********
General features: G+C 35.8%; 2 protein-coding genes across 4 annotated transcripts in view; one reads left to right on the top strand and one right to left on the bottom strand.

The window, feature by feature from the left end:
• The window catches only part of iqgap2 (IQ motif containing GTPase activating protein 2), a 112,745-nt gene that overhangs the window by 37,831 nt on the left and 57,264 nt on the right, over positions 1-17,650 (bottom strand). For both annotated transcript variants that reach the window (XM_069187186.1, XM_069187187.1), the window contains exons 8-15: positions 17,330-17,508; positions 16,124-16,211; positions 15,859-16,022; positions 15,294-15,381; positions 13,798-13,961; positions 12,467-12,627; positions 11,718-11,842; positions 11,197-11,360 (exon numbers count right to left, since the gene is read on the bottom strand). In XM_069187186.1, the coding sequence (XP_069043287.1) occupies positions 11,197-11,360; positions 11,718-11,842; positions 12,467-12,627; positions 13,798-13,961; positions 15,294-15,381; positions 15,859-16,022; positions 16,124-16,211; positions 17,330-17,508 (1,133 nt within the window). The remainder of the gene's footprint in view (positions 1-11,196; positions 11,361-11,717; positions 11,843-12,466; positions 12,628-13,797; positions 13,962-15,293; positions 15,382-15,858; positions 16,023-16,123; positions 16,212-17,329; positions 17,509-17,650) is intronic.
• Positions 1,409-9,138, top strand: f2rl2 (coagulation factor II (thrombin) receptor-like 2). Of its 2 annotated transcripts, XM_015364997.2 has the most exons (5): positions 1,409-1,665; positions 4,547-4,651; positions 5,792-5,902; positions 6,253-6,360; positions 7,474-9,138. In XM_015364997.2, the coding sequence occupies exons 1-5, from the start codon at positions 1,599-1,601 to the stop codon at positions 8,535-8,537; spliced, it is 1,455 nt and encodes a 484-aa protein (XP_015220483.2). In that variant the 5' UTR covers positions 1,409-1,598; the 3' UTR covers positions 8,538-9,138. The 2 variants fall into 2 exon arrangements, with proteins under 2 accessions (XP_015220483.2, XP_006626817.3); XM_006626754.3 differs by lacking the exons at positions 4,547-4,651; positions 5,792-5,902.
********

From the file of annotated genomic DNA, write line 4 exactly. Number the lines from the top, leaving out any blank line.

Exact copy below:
• Positions 1,409-9,138, top strand: f2rl2 (coagulation factor II (thrombin) receptor-like 2). Of its 2 annotated transcripts, XM_015364997.2 has the most exons (5): positions 1,409-1,665; positions 4,547-4,651; positions 5,792-5,902; positions 6,253-6,360; positions 7,474-9,138. In XM_015364997.2, the coding sequence occupies exons 1-5, from the start codon at positions 1,599-1,601 to the stop codon at positions 8,535-8,537; spliced, it is 1,455 nt and encodes a 484-aa protein (XP_015220483.2). In that variant the 5' UTR covers positions 1,409-1,598; the 3' UTR covers positions 8,538-9,138. The 2 variants fall into 2 exon arrangements, with proteins under 2 accessions (XP_015220483.2, XP_006626817.3); XM_006626754.3 differs by lacking the exons at positions 4,547-4,651; positions 5,792-5,902.